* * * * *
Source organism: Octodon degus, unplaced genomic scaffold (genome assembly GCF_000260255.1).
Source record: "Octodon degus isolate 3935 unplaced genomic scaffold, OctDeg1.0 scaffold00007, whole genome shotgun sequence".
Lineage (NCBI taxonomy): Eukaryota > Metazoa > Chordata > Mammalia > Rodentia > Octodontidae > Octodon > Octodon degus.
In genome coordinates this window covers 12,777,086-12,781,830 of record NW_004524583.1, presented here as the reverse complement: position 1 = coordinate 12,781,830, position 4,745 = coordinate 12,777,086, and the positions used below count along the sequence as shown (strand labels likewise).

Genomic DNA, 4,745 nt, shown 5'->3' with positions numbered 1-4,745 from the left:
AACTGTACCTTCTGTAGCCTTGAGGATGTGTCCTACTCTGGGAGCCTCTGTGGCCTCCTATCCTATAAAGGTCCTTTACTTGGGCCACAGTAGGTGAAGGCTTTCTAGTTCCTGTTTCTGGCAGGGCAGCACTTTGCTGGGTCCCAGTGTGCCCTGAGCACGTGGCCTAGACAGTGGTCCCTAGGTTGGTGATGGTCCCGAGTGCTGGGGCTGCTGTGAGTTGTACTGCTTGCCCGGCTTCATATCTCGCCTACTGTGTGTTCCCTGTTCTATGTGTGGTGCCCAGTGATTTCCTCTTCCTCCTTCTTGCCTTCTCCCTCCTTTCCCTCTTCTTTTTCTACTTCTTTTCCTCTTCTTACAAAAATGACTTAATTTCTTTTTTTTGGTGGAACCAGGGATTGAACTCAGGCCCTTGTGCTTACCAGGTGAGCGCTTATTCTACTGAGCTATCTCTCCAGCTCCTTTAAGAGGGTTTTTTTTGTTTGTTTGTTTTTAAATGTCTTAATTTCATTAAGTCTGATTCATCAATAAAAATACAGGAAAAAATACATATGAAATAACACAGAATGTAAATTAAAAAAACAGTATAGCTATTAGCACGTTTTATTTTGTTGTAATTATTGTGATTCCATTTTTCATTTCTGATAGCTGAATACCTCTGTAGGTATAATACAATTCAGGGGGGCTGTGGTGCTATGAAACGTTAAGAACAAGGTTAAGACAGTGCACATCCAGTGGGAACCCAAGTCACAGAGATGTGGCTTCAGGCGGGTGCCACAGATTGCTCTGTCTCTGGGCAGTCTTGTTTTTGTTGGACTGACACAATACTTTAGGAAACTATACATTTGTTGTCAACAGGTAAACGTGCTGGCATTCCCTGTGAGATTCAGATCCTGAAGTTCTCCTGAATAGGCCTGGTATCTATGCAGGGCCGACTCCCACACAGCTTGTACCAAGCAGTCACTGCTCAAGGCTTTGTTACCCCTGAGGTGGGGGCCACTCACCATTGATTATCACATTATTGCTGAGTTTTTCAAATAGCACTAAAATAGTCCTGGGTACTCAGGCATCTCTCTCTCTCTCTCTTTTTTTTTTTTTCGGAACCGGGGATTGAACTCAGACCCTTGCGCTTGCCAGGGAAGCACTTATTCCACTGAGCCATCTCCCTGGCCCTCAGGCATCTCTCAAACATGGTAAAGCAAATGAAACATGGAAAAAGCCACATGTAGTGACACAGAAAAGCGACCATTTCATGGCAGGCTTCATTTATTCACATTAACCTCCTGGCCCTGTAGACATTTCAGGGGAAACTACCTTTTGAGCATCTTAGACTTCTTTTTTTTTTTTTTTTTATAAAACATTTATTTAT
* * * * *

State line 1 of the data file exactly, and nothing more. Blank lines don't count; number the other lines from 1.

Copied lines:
Source organism: Octodon degus, unplaced genomic scaffold (genome assembly GCF_000260255.1).